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They put her in solitary confinement for 7 months. Before that, she was in a prison full of men.

Sadly, Johanna's experience is not the only one. Trigger warning: Graphic descriptions of sexual assault.

They put her in solitary confinement for 7 months. Before that, she was in a prison full of men.

At 16, Johanna Sanchez was brutally raped by several men in a field in El Salvador.

One of the men said to her, "Faggot, isn't this what you like?"

Johanna decided she had to get out of El Salvador to escape danger, so she ran away to the United States, "where she heard life for women like her would be better."


Why was Johanna's life in danger? And why did the man call her a homophobic slur?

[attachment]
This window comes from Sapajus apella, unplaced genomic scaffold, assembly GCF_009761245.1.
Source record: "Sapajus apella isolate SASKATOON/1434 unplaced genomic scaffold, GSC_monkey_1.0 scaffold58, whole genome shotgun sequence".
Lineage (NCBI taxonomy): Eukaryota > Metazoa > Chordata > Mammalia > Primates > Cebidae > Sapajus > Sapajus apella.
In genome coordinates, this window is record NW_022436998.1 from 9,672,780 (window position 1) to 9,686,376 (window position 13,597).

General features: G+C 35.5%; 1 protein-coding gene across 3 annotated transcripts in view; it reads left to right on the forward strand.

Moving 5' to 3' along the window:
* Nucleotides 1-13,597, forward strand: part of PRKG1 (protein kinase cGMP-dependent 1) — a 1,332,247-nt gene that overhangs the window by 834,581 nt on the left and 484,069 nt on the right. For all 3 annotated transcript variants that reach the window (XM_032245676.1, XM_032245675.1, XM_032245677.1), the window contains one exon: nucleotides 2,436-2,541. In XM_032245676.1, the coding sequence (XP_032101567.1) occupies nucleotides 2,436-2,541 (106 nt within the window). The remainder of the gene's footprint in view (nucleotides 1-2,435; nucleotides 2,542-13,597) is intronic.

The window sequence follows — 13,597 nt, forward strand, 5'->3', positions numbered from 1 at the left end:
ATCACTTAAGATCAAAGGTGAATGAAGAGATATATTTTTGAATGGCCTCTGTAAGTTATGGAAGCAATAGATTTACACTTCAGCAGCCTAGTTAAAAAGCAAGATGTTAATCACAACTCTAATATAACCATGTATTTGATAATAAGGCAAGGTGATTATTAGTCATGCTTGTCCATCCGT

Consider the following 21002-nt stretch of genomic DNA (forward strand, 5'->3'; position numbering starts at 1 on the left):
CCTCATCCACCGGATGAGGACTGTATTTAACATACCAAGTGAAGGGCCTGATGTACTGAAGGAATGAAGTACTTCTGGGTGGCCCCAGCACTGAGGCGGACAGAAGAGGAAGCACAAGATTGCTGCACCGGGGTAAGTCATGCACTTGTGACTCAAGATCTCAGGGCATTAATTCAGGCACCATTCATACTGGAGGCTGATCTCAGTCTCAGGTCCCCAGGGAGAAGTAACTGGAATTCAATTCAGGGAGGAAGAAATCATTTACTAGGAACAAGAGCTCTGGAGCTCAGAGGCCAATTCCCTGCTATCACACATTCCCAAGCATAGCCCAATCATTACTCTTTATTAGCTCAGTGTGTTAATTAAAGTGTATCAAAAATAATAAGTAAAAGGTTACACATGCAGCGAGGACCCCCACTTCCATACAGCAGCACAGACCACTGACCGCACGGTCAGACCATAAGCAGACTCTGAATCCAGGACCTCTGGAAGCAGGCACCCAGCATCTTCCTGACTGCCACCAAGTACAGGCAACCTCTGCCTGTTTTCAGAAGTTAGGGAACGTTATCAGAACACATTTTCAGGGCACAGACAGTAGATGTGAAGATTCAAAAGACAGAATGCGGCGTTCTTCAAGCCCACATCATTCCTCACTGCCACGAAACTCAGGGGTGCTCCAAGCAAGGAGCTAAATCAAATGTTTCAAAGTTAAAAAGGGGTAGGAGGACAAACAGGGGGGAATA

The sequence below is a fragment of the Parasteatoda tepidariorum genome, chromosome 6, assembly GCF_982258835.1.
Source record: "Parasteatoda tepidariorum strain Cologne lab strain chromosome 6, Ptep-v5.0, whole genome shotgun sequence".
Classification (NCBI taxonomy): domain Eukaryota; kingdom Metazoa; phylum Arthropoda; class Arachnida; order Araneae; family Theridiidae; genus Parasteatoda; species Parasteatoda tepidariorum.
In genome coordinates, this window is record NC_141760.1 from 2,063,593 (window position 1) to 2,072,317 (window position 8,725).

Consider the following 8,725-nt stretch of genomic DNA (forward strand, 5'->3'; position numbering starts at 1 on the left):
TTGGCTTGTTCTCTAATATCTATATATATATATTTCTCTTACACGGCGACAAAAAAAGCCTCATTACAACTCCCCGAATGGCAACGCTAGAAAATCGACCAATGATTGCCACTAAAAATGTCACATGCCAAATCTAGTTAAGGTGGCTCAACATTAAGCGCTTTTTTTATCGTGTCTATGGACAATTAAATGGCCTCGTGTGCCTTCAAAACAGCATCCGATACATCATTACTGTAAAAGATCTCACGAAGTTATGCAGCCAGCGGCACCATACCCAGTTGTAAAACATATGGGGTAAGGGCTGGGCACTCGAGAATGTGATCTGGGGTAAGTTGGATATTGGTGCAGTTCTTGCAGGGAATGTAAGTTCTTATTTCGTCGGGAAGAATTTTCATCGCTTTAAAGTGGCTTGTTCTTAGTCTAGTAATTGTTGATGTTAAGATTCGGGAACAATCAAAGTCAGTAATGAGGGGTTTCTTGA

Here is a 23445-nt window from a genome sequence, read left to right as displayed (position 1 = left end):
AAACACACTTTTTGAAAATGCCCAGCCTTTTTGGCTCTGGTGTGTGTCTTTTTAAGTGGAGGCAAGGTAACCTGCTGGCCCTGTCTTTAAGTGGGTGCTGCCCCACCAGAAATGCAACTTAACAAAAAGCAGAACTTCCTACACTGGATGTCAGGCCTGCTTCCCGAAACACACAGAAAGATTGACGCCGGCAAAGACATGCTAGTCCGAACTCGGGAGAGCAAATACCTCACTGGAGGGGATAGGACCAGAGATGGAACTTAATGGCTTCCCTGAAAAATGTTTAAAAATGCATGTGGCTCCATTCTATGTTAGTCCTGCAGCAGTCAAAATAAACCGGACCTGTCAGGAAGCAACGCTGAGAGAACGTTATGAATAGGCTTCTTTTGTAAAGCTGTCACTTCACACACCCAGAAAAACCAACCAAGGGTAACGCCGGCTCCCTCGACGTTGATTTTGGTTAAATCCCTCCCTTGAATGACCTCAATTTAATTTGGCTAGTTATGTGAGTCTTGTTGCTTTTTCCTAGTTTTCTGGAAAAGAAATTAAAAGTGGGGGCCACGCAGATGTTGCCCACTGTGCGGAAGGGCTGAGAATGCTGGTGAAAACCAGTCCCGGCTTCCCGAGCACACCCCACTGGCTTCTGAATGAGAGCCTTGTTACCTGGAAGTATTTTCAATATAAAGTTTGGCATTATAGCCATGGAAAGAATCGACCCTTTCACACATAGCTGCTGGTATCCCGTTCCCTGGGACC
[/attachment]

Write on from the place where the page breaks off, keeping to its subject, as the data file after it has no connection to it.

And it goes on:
Because, while Johanna is a woman, she is also transgender. And because of her gender identity, Johanna's life is in constant danger.

The bias and hatred against transgender women is very real, as Johanna's story sadly shows. Often, the people who commit violence against transgender women assume that they must be gay men because they might wear make-up or might wear their hair long.

Not only is she a transgender woman, she is a transgender woman who crossed the U.S. border undocumented.

This makes things more complicated. Because, unfortunately, she didn't find help. Instead, she found herself in the immigration detention system.

Johanna was placed in a jail — with men.